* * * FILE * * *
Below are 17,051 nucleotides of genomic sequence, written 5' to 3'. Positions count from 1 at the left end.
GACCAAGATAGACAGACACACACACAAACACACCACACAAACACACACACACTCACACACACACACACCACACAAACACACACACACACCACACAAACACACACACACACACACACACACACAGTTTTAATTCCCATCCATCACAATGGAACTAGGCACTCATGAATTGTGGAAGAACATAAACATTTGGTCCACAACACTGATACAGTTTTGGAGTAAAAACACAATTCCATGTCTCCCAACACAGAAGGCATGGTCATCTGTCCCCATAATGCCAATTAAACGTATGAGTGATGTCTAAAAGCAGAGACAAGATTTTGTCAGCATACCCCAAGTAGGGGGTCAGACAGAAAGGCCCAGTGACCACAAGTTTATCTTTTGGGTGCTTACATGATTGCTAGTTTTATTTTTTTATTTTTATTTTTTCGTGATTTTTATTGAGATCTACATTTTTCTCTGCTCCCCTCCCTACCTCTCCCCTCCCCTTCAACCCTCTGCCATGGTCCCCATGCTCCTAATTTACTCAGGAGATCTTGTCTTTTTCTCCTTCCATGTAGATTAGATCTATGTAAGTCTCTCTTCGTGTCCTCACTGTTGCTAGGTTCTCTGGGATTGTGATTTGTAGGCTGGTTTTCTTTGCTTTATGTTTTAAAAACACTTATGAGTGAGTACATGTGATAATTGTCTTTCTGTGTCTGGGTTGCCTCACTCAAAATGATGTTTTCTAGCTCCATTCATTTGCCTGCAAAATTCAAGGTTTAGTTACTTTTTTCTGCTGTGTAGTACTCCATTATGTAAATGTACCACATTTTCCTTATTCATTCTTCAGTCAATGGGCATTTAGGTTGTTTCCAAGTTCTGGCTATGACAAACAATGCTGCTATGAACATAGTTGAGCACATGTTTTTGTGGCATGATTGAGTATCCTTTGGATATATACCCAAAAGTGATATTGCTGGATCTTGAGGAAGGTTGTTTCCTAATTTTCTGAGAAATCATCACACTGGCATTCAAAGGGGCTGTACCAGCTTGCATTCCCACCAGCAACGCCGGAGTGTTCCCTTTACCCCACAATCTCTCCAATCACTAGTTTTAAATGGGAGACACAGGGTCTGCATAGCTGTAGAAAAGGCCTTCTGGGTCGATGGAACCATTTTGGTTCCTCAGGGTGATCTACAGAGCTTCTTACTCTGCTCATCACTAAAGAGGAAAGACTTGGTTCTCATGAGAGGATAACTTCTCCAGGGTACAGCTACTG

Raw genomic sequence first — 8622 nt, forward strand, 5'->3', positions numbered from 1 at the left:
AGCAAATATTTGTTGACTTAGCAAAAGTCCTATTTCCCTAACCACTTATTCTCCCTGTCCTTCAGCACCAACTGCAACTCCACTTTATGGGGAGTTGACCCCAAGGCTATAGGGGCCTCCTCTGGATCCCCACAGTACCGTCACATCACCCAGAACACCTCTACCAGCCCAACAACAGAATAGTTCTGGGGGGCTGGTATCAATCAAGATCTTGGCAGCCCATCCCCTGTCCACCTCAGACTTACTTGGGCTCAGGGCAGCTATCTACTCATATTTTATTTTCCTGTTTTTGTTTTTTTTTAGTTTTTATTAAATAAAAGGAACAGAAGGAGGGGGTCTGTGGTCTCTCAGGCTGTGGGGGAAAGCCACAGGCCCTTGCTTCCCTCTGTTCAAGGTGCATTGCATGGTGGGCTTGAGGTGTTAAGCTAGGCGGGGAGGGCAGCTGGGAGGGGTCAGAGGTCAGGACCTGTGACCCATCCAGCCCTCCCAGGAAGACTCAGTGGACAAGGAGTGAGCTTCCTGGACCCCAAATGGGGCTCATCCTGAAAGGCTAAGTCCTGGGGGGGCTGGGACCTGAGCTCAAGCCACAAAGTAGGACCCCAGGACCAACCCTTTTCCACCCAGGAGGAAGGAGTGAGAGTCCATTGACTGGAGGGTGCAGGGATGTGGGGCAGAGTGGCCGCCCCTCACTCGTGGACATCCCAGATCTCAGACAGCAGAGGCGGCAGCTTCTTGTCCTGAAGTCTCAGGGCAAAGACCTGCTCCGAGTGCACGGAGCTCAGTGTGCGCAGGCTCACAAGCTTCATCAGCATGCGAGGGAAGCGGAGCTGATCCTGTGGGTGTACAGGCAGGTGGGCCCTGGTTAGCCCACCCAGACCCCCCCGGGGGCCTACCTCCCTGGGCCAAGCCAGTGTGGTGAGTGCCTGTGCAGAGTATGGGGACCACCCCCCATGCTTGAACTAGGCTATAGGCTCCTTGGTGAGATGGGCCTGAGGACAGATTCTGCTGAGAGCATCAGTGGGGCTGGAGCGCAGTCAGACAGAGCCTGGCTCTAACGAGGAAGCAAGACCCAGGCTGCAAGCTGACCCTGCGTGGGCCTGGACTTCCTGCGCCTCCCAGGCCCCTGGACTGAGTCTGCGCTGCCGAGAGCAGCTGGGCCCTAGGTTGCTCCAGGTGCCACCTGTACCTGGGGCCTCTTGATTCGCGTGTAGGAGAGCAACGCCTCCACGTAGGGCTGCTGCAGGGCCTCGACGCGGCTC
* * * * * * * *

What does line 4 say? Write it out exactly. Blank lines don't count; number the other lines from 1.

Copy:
AGCAAATATTTGTTGACTTAGCAAAAGTCCTATTTCCCTAACCACTTATTCTCCCTGTCCTTCAGCACCAACTGCAACTCCACTTTATGGGGAGTTGACCCCAAGGCTATAGGGGCCTCCTCTGGATCCCCACAGTACCGTCACATCACCCAGAACACCTCTACCAGCCCAACAACAGAATAGTTCTGGGGGGCTGGTATCAATCAAGATCTTGGCAGCCCATCCCCTGTCCACCTCAGACTTACTTGGGCTCAGGGCAGCTATCTACTCATATTTTATTTTCCTGTTTTTGTTTTTTTTTAGTTTTTATTAAATAAAAGGAACAGAAGGAGGGGGTCTGTGGTCTCTCAGGCTGTGGGGGAAAGCCACAGGCCCTTGCTTCCCTCTGTTCAAGGTGCATTGCATGGTGGGCTTGAGGTGTTAAGCTAGGCGGGGAGGGCAGCTGGGAGGGGTCAGAGGTCAGGACCTGTGACCCATCCAGCCCTCCCAGGAAGACTCAGTGGACAAGGAGTGAGCTTCCTGGACCCCAAATGGGGCTCATCCTGAAAGGCTAAGTCCTGGGGGGGCTGGGACCTGAGCTCAAGCCACAAAGTAGGACCCCAGGACCAACCCTTTTCCACCCAGGAGGAAGGAGTGAGAGTCCATTGACTGGAGGGTGCAGGGATGTGGGGCAGAGTGGCCGCCCCTCACTCGTGGACATCCCAGATCTCAGACAGCAGAGGCGGCAGCTTCTTGTCCTGAAGTCTCAGGGCAAAGACCTGCTCCGAGTGCACGGAGCTCAGTGTGCGCAGGCTCACAAGCTTCATCAGCATGCGAGGGAAGCGGAGCTGATCCTGTGGGTGTACAGGCAGGTGGGCCCTGGTTAGCCCACCCAGACCCCCCCGGGGGCCTACCTCCCTGGGCCAAGCCAGTGTGGTGAGTGCCTGTGCAGAGTATGGGGACCACCCCCCATGCTTGAACTAGGCTATAGGCTCCTTGGTGAGATGGGCCTGAGGACAGATTCTGCTGAGAGCATCAGTGGGGCTGGAGCGCAGTCAGACAGAGCCTGGCTCTAACGAGGAAGCAAGACCCAGGCTGCAAGCTGACCCTGCGTGGGCCTGGACTTCCTGCGCCTCCCAGGCCCCTGGACTGAGTCTGCGCTGCCGAGAGCAGCTGGGCCCTAGGTTGCTCCAGGTGCCACCTGTACCTGGGGCCTCTTGATTCGCGTGTAGGAGAGCAACGCCTCCACGTAGGGCTGCTGCAGGGCCTCGACGCGGCTC